Thibaut Pinot (Groupama-FDJ) claimed victory in Milano-Torino with a late attack on the final climb of the race. The win was not without controversy as Pinot’s winning move came just as one of his main rivals and runner-up Miguel Angel Lopez (Astana) crashed into one of Pinot’s teammates just before the winning attack was made. World champion Alejandro Valverde (Movistar) rounded out the podium and finished third in a race that was decided by the two climbs of the Superga as much as it was the late crash and Pinot’s formidable form.
“It’s a great victory for me,” Pinot said. “Milano-Torino is a race I really like. I really like the Classics so to finally win one is very important for me.”
The incident involving Lopez came after Astana and FDJ had broken up the race on the final ascent. A group containing Pinot, Lopez, Valverde, Jakob Fuglsang, and David Gaudu (FDJ) had forged clear and just as Gaudu swung off the front after his final turn Lopez put his head and attacked. The two riders collided, and with Fuglsang already out the back only Valverde and Pinot remained at the front of the race. The Frenchman was left at the head of affairs and without even attacking he saw his pace setting distance Valverde. Lopez quickly remounted but despite a spirited chase Pinot had enough to take the prestigious win. Lopez crossed the line 10 seconds later, with Valverde a further 18 seconds in arrears.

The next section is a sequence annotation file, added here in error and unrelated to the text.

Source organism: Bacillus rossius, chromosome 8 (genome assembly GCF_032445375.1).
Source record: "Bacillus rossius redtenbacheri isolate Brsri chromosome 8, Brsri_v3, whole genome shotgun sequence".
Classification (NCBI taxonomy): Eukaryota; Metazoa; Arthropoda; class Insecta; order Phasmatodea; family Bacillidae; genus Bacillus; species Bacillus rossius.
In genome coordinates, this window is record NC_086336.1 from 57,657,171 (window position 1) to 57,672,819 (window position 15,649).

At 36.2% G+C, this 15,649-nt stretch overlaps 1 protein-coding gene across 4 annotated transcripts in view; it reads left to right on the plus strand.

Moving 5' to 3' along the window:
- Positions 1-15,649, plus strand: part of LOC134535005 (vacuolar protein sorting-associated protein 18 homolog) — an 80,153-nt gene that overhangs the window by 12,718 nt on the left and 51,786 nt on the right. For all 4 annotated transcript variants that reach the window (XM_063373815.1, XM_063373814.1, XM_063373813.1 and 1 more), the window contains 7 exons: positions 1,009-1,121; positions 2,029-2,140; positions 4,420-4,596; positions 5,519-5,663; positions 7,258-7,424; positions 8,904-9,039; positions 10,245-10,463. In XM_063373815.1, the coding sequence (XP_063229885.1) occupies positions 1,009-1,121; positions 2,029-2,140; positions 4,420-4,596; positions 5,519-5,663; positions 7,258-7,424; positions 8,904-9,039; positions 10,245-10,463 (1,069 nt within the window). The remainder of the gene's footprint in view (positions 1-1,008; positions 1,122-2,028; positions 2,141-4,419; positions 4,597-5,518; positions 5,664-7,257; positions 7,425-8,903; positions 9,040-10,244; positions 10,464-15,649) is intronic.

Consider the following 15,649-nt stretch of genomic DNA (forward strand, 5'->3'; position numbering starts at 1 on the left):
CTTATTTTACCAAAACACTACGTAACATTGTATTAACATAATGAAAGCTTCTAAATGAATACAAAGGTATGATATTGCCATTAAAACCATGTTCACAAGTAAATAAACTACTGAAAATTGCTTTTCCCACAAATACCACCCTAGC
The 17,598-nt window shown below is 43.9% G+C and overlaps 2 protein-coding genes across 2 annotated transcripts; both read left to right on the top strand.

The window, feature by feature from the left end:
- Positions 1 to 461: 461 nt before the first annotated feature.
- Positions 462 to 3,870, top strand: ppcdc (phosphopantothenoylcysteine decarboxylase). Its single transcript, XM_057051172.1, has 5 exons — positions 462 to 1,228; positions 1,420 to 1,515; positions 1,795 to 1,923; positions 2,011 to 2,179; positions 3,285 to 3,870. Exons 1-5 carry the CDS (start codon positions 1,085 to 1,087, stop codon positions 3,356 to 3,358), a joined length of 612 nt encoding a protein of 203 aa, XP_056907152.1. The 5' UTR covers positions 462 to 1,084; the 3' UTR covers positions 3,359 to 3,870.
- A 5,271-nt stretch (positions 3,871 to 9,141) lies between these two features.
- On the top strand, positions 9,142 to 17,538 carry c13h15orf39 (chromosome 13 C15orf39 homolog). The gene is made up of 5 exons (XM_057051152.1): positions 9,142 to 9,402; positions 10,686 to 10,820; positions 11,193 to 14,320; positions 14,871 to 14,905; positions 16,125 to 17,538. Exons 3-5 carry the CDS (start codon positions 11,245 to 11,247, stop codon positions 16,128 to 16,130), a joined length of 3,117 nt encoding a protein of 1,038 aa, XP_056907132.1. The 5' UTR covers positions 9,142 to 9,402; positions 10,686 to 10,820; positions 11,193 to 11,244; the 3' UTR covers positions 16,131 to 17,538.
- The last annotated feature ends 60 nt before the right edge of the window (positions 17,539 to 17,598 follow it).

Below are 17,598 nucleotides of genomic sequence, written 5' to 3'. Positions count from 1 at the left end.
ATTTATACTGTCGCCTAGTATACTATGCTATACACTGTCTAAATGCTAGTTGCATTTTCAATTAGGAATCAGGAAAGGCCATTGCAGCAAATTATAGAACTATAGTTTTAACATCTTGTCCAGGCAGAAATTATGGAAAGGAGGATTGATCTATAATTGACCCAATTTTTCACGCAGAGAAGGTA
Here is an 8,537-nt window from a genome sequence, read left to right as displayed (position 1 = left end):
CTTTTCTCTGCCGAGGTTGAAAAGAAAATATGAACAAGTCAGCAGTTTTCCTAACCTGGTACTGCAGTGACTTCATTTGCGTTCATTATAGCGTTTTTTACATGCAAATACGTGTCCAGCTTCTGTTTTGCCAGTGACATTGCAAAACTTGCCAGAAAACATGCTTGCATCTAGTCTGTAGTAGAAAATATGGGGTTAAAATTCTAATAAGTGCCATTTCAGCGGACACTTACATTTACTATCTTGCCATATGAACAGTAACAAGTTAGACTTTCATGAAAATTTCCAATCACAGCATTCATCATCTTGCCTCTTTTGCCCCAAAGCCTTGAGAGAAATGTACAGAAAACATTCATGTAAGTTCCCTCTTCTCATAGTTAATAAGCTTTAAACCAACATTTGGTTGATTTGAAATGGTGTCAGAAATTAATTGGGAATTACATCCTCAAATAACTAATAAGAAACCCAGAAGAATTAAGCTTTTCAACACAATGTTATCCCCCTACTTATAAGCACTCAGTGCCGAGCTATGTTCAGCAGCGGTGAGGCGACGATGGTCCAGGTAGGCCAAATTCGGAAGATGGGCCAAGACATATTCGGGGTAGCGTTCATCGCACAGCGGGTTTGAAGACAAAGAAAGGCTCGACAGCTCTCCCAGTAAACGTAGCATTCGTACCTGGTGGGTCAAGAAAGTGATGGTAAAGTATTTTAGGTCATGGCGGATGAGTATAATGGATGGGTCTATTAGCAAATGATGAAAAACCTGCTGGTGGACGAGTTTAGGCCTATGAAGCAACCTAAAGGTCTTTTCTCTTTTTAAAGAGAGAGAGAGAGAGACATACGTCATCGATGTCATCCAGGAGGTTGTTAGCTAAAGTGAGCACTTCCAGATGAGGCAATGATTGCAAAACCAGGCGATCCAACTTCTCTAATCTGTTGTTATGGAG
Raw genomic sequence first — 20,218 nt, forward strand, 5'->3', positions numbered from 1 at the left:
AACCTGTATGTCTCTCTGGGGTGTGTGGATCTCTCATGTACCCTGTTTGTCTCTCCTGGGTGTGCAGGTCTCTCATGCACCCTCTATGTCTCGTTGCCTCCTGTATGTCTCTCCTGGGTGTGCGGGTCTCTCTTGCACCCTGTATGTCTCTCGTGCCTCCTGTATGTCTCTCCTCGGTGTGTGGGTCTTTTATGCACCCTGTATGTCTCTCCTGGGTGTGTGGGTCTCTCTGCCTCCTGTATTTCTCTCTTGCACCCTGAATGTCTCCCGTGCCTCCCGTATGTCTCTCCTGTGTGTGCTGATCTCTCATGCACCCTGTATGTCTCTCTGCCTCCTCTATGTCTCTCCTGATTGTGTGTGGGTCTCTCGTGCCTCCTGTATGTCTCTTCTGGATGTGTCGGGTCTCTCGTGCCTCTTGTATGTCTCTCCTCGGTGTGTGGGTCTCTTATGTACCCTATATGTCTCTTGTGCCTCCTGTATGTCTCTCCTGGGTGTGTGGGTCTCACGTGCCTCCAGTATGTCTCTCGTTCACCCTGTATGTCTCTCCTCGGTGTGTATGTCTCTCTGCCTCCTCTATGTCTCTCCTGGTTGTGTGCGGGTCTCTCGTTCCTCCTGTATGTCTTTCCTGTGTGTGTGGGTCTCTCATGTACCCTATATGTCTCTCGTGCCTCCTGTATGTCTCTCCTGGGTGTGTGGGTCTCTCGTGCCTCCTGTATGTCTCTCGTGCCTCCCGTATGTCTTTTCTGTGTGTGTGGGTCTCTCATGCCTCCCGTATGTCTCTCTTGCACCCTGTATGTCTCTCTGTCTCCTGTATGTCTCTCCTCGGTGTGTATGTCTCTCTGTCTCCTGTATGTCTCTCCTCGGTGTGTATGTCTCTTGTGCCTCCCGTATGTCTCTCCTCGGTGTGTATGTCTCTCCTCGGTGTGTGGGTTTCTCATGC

The first ascent of the Superga had set the tone for the finale. The 9 per cent average gradient, with pitches of 14 per cent in sections, saw Valverde open up the afterburners with 21km to go. The new world champion was clearly in fine fettle and intent on breaking up the race but although his first acceleration was matched by a number of rivals, none of the riders who initially made the juncture were willing to work him.
Before the final climb the race had been defined by a four-man break that contained Willie Smit (Katusha-Alpecin), Umberto Orsini (Bardiani-CSF), Krists Neilands (Israel Cycling Academy), and the Chuck Norris of breakaways, Thomas De Gendt (Lotto Soudal).
The foursome established a lead of almost six minutes but they were swept up as the road steepened on the Superga.
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